Dutch economic growth fell in the first quarter of 2005 for the first time since 2003. The gross domestic product was 0.3 percent lower than in the first quarter of last year. The first quarter of 2005 had one working day fewer than the first quarter of 2004, which might have had an effect on economic growth. Employment fell again in the first quarter of 2005. However, the decrease was slightly smaller than in the four previous quarters, according to the first estimate of Statistics Netherlands quarterly national accounts.
One important cause for the slight decrease in GDP was the development in exports. The increase in exports more than halved in the first quarter. Furthermore, households spent less and investments were down. Government consumption showed a modest increase.
Quarter-on-quarter growth slightly negative
After correction for working day and seasonal effects, the volume of GDP was 0.1 percent lower than in the fourth quarter of 2004. The quarter-on-quarter comparison is corrected for the fact that the first quarter of 2005 had one working day fewer than the first quarter last year.
Export growth more than halved
The volume of exports of goods and services was 3.7 percent higher in the first quarter of 2005 than twelve months previously. This is less than half the growth rate in the first quarter of 2004.
Almost all of the increase in exports in the first quarter was accounted for by re-exports of goods produced elsewhere. These are distributed via the Netherlands after undergoing slight processing. Exports of goods and services produced in the Netherlands did not increase. Imports grew by 4.3 percent. Here, too, the increase was almost entirely caused by re-exports.
Households spend less
Households spent 1.0 percent less in the first quarter of 2005 than in the same quarter in 2004. In 2004 household consumption recovered slightly after the dip in 2003. Dutch consumers spent less on expensive durable goods such as cars, furniture and consumer electronics in particular. But – taking into account price changes - they also spent a little less on food, drink and tobacco.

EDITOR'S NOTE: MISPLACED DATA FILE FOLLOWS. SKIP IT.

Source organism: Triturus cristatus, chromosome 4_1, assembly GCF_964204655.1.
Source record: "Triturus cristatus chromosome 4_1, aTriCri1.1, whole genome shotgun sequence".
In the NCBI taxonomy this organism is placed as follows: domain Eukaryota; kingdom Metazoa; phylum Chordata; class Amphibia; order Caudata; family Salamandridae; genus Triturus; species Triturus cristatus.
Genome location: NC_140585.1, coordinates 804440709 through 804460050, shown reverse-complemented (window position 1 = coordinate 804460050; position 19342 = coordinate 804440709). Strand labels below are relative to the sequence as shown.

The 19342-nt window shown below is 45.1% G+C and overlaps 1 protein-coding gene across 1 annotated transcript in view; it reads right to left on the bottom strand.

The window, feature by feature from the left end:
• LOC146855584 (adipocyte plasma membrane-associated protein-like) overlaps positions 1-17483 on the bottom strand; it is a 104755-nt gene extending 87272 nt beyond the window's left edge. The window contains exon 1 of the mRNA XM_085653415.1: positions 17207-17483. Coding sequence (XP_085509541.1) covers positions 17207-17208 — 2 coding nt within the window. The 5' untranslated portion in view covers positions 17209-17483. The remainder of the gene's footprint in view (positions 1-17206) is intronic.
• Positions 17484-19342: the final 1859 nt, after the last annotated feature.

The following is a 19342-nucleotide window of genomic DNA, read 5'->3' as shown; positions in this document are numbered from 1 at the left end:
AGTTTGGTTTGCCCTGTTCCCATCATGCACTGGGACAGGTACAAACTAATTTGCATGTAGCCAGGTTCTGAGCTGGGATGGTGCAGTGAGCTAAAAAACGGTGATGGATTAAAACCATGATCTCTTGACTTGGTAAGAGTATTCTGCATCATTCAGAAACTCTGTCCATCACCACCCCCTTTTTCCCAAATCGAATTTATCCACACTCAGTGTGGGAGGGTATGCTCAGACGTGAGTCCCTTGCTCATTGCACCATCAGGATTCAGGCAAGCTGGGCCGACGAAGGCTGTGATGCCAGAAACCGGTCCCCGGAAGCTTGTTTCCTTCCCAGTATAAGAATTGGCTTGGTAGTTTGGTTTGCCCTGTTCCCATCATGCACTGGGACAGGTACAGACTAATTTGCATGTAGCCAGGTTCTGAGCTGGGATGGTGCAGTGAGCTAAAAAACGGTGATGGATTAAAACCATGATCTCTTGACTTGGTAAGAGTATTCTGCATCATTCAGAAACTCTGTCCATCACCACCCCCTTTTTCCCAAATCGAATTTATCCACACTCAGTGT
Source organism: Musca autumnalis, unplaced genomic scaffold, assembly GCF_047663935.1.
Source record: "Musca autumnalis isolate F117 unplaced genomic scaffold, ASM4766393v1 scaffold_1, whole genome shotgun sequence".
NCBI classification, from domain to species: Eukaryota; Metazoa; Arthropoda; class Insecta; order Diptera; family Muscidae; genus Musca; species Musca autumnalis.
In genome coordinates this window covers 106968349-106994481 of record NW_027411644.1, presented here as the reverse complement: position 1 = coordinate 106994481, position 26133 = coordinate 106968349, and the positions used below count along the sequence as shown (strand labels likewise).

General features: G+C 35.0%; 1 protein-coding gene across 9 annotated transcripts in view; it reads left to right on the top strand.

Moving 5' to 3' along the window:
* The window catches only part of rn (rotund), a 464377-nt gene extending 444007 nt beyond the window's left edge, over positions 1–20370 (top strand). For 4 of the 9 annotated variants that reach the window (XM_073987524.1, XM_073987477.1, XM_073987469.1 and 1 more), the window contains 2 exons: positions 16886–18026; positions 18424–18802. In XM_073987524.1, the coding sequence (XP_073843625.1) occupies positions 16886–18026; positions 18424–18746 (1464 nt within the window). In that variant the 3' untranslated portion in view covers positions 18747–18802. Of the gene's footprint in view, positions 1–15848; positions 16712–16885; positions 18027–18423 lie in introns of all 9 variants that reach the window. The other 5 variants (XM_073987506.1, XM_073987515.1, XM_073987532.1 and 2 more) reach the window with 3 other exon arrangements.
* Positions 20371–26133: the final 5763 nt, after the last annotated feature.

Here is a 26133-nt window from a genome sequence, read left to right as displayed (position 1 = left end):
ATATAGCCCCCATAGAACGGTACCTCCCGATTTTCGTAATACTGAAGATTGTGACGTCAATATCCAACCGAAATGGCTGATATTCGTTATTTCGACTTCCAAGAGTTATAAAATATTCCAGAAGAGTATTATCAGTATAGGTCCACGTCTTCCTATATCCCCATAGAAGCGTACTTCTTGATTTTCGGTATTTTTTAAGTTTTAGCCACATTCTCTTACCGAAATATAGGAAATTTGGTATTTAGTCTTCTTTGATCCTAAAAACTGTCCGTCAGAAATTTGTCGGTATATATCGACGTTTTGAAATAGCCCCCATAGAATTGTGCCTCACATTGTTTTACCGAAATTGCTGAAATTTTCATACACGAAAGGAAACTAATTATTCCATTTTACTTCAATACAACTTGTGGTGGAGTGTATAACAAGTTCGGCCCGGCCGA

Modest growth in government consumption
The volume of government consumption was 1.6 percent higher in the first quarter of 2005 than in the same quarter last year. Real expenditure by the government on care and welfare increased. One of the reasons for this is that under the new subsidies system, more spending on childcare is booked as government spending. Spending on education and public administration was almost stable.
Lower investment through lower construction activity
Fixed capital formation was 1.8 percent lower in the first quarter of 2005 than twelve months previously. The decrease was mainly the result of substantially lower investment in non-residential buildings and infrastructure, but less was also invested in residential construction projects. The decrease in investment in construction is partly related to the lower number of hours worked. More was invested in company cars and especially computers.
Lower goods production
Seen from the production point of view, the dip in the economy is the result of slight production growth for services and substantial drops in the production of goods. The chemical and electrical engineering sectors accounted for the largest decrease in production by the manufacturing industry. But the decreases in production in construction and mineral extraction were also substantial. The services sector showed slight increases. Wholesale trade and transport benefited from the thriving distribution function of the Netherlands; and temp agencies reaped the profits from the cautious attitudes of companies towards recruiting permanent staff.
Smaller decrease in employment
In the first quarter of 2005 there were 78 thousand employee jobs, 1.1 percent fewer than one year ago. The decrease in labour-years was relatively slightly larger: 1.3 percent. This is the eighth quarter in succession that the number of jobs was lower than twelve months previously, although the decrease was smaller than in the four preceding quarters.
On 20 April this year, Statistics Netherlands published revised National Accounts figures for 2001. The revision was based on adjusted definitions, estimation methods and new and revised statistics. On 30 June this year revised figures will by published for years and quarters after 2001. The figures in the present press release are based on figures from before the revision and can be compared with those for 2004 published on 31 March 2005.
PDF contains complete press release including tables and graphics.